that in July he addressed a letter* to the Swiss, declaring
his determination to unite his forces with the Empcrour's,
and revenge their contumaciousness by an exterminating war.
The Swiss were thrown into great consternation by this letter,
and by the measures of CliarJes, who had put the Elector of
Saxony and the Landgrave of Hesse under the Ban of the
Empire, more effectually to ruin tJiem by exposing their
dominions to every species of lawless depredation. f The
Emperour managed in the most artful manner, to divide and
awaken those States Avhich were deeply interested to be united
in their common defence ; and with no less duplicity he led
the Pope into all his measures, by holding out to him the
advantages which the Romish Church ^v ould derive from
suppressing the Protestants. In both respects he succeedexl
beyond his expectations. After multiplied disasters, those
Princes were humbled at his feet, and yielded to such terms
as this haughty man saw expedient to prescribe. J The accu=
mulated fruits of years appeared in a moment to be swept away,
from themselves and their children ; their hopes of the Re-
formation blasted ; and their dearest interests in the visible
Church sinking into the grave with their venerable Reform-
er.^ Death, by many, was embraced as a happy de-
liverance from the distresses which they felt, and the more
tempestuous trials which they feared. The fugitive breth-
ren gave to the reformed Churches the most dismal tidings
of the ruin of their cause. The intimate friends of Calvin,
Bucer, IMelancthon and many others, Avere borne down with
anguish, and their lives threatened with imminent danger.
The letters of Bucer conveyed the feelings of his heart in
the concise language of grief : O my Calvin ! is not God thus
wanting to his promises^ because ive have despised them ?

* Dupin Eccl. Hist. 16 Cent. B. 3, p. 34.

f Dupin, 16 Cent. B, 3, p. 39.

t Dupin p. 73. § Luther died February 18, 154G.

32 LIFE OF CALVIxN. 1546

How suddcnii/, all our loftiness is fallen into baseness and mise-
rij ? — Beseech the Lord fervently for the health of this Churchy
that she may learn to lose her lifey that she may save it.^ —
Amidst these convulsions, the soul of Calvin while he sympa-
thized in their sorrows, Avas still undismayed. Firm as the
rocks of his country, and with views far more elevated than
her mountains afford, he looked abroad over all the darkness
of Pontifical impiety and imperial ambition, which, like the
clouds of morning mist, winding around their tops, transient-
ly dissolved, before the visions of faith, and passed away be-
neatli the light of the promises and the Providence of the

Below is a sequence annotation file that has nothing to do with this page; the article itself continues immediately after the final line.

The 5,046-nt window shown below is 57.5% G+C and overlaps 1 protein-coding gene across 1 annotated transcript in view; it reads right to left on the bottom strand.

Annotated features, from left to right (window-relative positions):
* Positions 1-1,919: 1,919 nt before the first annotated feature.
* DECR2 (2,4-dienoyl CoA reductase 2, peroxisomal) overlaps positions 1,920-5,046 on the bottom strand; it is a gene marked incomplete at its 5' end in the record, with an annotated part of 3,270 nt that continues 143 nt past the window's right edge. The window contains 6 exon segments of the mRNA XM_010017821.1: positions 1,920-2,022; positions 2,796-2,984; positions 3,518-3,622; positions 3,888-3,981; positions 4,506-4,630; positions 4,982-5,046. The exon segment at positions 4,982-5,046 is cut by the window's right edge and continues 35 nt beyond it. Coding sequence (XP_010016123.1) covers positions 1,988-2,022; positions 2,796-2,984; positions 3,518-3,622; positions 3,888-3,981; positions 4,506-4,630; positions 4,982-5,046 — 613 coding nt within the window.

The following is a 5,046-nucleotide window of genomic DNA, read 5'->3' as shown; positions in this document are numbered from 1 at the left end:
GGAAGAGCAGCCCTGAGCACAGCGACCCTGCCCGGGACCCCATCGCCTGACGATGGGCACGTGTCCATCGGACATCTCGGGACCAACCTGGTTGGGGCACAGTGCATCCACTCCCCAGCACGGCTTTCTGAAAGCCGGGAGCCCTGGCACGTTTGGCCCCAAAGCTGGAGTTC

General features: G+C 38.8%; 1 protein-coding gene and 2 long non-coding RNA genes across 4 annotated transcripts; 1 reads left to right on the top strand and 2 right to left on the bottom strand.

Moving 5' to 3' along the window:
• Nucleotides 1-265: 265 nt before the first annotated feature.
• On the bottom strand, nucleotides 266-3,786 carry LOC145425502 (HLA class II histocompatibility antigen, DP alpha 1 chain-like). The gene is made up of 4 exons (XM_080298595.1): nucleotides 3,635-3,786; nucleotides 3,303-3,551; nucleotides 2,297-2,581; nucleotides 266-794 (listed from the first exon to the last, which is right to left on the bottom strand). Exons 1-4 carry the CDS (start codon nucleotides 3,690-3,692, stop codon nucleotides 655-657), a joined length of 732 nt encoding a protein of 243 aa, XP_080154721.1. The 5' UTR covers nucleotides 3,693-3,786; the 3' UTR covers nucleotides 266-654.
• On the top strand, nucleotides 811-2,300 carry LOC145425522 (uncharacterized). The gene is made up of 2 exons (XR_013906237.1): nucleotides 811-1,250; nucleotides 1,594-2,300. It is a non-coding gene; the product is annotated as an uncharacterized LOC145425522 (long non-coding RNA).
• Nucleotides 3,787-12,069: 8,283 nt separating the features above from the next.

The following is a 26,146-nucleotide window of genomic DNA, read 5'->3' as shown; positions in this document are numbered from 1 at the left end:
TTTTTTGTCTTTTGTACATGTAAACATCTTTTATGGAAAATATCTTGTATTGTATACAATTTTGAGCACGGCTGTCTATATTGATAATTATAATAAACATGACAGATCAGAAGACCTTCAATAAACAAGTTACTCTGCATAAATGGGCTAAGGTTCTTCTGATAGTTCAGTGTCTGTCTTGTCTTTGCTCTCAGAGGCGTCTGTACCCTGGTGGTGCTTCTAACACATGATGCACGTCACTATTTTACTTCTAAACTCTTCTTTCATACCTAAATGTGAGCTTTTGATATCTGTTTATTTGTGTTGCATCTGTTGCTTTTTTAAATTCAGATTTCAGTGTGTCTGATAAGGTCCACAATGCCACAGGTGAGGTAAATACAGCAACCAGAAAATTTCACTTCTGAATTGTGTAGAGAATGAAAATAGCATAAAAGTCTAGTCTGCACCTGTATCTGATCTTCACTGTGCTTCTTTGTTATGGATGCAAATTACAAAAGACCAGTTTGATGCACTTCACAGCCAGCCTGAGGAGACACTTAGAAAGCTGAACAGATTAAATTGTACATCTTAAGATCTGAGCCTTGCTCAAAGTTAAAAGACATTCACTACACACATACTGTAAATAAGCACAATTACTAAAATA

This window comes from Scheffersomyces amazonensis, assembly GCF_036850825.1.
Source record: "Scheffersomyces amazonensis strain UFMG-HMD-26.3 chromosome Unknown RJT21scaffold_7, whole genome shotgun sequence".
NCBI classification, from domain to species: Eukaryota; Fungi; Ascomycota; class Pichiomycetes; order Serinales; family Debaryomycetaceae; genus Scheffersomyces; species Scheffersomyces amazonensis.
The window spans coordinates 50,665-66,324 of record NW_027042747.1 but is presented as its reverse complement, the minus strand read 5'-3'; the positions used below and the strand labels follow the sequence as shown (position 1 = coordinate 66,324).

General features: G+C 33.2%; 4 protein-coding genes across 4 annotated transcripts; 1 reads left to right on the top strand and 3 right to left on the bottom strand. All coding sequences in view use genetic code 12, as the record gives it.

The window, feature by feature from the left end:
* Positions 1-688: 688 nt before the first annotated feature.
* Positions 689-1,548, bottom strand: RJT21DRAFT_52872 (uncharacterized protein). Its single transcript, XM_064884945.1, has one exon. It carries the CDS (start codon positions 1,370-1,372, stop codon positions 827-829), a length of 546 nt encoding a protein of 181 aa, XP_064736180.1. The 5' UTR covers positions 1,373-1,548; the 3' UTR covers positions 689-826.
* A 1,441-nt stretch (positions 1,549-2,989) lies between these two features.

Redeemer. The Pope discovered too late, that the disguised
policy of Charles was directing all his measures to the accu-
mulation of his own power ; that with all his means to crush
the Protestant and establish the Romish worship, he had
done nothing, but negotiate with the enemies of Popery, on
terms that would best secure his personal domination ; and,
apprehensive that his next step would be to dictate laws to
the States of Italy, he suddenly withdrew his troops, prefer-
ring that the Protestants should abide in their strength, as a
check upon this ambitious and perfidious man. The Pope
was thus turned back by the way which he came, disappointed
of his purpose, and dismayed at the influence which he had
thrown into the hands of Charles.

During the troubles in Germany, the Genevese were agita-
ted with internal factions. Ammi Perrin, a man of consum-
mate vanity, audacity and ambition, headed the unruly and
disaffected in that city. By the suffrages of the people, lie
had Ijecn elected to the office of Captain General of Geneva.
From this circumstance, and the singularity of his manners,
Calvin, usually in his letters to Farel and Viret, designated
him by the title of Comicus C\csar, the comical Emperovr.

• Epist. Cahini, p. 45, et 4,%.

154r LIFE OF CALVIiN. 53

Exposed by their immoralities to ecclesiastical censures, Per-
rin and his associates concerted a plan to weaken and destroy
the influence of Calvin. Two of the colleague Pastors, becom-
ing from their intemperance liable to the severity of the laws,
instigated one of the Senators to accuse Calvin of teaching
false doctrine. The Senator, who brought the accusation,
was summoned before the Council, and the matter being heard,
he was sentenced, as a calumniator, and the two Pastors were
deposed from their office, and forliidden to frequent the
•^ine shops.

Amidst these difficulties, Calvin laboured to evince that the
Gospel which he announced was not a matter of refined spe-
culation, or worldly convenience, but the high calling of God,
the supreme business of a Christian's life. The plain instruc-
tions of Calvin gave offence to those ^vho wished to revel in
licentious amusements, and yet be treated as good and whol-
some members of the Church. Perrin and some others, fall-
ing under censure, Avere anxious to escape the judgment of the
Consistory, and pleaded that the trial for criminal conduct
should come only before the Senate. The Consistory urged,
in defence of their rights, that the system of discipline had
been sanctioned, as conformable to the word of God ; and im-
plored the support of the Senate, that the Church might re-
ceive no injury. The Senate decreed, that the ecclesiastical
laws should be observed, and established the sentence against
the delinquents. The violence of Perrin and his associates
was greatly increased in their endeavours to raise disorder and
sedition in the city. To allay the increasing evils, the Coun-
oil of two hundred WTre convoked to meet on the lOth of Sep-
tember, 1547. On the preceding day, Calvin informed his
colleagues, that tumults would pro})ably be excited by the
factious, and that it was his intention, to be i)resent at the
meetuig. Accordingly Calvin, accompanied by his colleagues,
proceeded to the Council house, but arrived before tlir ap-


pointed time. Seeing- many persons walking about tlie door,
they retired through an adjoining gate and were unnoticed.